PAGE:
A great number of eighteenth-century Windsor chairs were painted green; known as ‘forest’ chairs. The hues of green these chairs were painted varied from marine grey-greens through leafy yellow-greens to bottle greens though due to the composition of the paints, many chairs would now be unrecognisable to their makers, having darkened considerably; or indeed, been subsequently darkly varnished.
Many people would be unaware their Windsors were ever painted at all as some paints – light on binders – tended to be somewhat fugitive. Other chairs may have latterly succumbed to chemical or mechanical stripping at the hands of misguided restorers or during the stripped-pine years of the sixties and seventies.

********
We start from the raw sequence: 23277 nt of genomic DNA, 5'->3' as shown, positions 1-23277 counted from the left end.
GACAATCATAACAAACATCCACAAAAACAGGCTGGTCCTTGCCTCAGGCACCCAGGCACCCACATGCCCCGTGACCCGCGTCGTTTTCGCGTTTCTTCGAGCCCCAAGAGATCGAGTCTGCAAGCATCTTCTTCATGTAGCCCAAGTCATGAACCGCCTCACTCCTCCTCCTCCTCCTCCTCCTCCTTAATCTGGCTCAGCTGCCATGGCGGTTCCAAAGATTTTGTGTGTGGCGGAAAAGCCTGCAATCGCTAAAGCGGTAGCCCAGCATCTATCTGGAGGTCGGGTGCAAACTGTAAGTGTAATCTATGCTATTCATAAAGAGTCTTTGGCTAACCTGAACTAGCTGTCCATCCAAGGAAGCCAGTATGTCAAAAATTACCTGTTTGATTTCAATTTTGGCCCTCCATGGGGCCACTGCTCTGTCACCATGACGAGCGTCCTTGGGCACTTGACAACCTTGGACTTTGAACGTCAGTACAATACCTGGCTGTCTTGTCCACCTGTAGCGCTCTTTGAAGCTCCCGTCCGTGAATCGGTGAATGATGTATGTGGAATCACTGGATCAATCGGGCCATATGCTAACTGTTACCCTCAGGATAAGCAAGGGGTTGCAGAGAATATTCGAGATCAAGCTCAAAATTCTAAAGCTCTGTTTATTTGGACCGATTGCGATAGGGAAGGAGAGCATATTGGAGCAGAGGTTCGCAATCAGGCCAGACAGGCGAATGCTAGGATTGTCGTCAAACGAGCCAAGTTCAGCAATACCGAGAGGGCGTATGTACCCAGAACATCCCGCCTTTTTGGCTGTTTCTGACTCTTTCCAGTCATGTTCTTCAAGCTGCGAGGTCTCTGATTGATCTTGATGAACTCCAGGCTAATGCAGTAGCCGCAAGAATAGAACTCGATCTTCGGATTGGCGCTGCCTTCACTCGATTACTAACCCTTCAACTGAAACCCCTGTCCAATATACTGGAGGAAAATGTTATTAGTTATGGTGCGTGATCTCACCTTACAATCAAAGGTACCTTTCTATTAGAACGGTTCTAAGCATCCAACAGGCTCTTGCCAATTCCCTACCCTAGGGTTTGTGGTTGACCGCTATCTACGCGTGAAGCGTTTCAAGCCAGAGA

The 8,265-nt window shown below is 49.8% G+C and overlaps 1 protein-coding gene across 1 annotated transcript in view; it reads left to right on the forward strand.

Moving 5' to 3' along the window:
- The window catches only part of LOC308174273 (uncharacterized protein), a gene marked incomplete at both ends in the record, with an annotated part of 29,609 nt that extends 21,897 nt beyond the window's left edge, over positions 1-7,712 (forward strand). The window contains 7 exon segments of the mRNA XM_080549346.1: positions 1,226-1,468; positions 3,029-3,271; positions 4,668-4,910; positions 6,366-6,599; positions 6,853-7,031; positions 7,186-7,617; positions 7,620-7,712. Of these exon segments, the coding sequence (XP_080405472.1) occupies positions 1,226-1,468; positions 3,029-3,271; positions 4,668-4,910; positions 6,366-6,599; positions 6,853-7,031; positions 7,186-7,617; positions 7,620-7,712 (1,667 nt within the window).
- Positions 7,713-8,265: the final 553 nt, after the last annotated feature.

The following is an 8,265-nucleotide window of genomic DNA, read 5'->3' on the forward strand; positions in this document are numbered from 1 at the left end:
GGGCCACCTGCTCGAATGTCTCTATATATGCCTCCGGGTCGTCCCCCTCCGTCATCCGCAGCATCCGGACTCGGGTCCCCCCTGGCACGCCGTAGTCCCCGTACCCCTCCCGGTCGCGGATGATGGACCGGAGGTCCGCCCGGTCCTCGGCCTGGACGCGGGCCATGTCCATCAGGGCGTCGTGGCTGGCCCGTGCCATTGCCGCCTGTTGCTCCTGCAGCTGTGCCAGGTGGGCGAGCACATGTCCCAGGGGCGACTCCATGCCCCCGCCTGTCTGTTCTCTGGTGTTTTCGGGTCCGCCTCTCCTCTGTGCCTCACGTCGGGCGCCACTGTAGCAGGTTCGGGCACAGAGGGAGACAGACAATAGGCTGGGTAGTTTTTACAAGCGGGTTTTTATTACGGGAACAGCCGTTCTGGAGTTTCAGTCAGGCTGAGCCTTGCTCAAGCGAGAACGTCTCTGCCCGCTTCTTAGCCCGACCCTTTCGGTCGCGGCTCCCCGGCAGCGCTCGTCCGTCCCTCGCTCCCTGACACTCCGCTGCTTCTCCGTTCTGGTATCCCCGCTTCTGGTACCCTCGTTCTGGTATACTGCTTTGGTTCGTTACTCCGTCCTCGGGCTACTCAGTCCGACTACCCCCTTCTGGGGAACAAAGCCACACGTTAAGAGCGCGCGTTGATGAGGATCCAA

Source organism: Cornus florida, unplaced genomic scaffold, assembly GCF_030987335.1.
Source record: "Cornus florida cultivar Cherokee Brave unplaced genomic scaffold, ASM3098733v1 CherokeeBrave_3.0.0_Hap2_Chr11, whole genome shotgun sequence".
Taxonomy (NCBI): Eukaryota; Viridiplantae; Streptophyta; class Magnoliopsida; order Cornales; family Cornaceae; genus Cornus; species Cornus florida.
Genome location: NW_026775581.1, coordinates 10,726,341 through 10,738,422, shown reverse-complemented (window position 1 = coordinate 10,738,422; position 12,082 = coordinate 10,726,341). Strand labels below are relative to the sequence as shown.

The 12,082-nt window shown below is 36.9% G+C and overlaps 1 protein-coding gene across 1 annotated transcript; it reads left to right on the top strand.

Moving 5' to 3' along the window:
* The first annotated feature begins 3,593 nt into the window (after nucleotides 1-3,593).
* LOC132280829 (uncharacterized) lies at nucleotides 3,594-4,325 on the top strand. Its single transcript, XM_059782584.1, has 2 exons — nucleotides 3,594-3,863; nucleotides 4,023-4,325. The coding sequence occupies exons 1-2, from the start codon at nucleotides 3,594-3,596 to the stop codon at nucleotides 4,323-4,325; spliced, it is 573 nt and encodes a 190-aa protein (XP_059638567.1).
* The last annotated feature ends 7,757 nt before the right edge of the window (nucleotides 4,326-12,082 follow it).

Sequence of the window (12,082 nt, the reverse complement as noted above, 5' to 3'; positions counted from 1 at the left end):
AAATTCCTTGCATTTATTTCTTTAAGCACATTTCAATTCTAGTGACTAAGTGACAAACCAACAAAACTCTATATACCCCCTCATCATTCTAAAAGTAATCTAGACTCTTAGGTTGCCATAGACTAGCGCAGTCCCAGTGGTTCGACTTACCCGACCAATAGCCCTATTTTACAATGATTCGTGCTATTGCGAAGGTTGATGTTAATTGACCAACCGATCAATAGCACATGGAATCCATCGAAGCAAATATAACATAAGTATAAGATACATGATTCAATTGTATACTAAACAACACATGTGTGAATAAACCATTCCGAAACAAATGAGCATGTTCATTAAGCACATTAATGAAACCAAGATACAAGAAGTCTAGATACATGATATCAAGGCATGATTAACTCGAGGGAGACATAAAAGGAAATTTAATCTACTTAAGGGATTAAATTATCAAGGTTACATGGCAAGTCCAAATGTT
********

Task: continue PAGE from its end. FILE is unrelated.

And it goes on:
Like discovering fragments of centuries-old paint behind layers of wallpaper and scrim during a house renovation, espying a hint of green paint masked by layers of varnish and wax on an eighteenth-century Windsor chair is testament to its age and offers a glimpse of its earlier existence.
The fugacious green paint in fig. 1 was intended both to confront and to demonstrate how some early forest chairs might have appeared when newly painted. Paint remnants like those in figs. 2 and 3 are often the only visible indication that a chair was ever painted.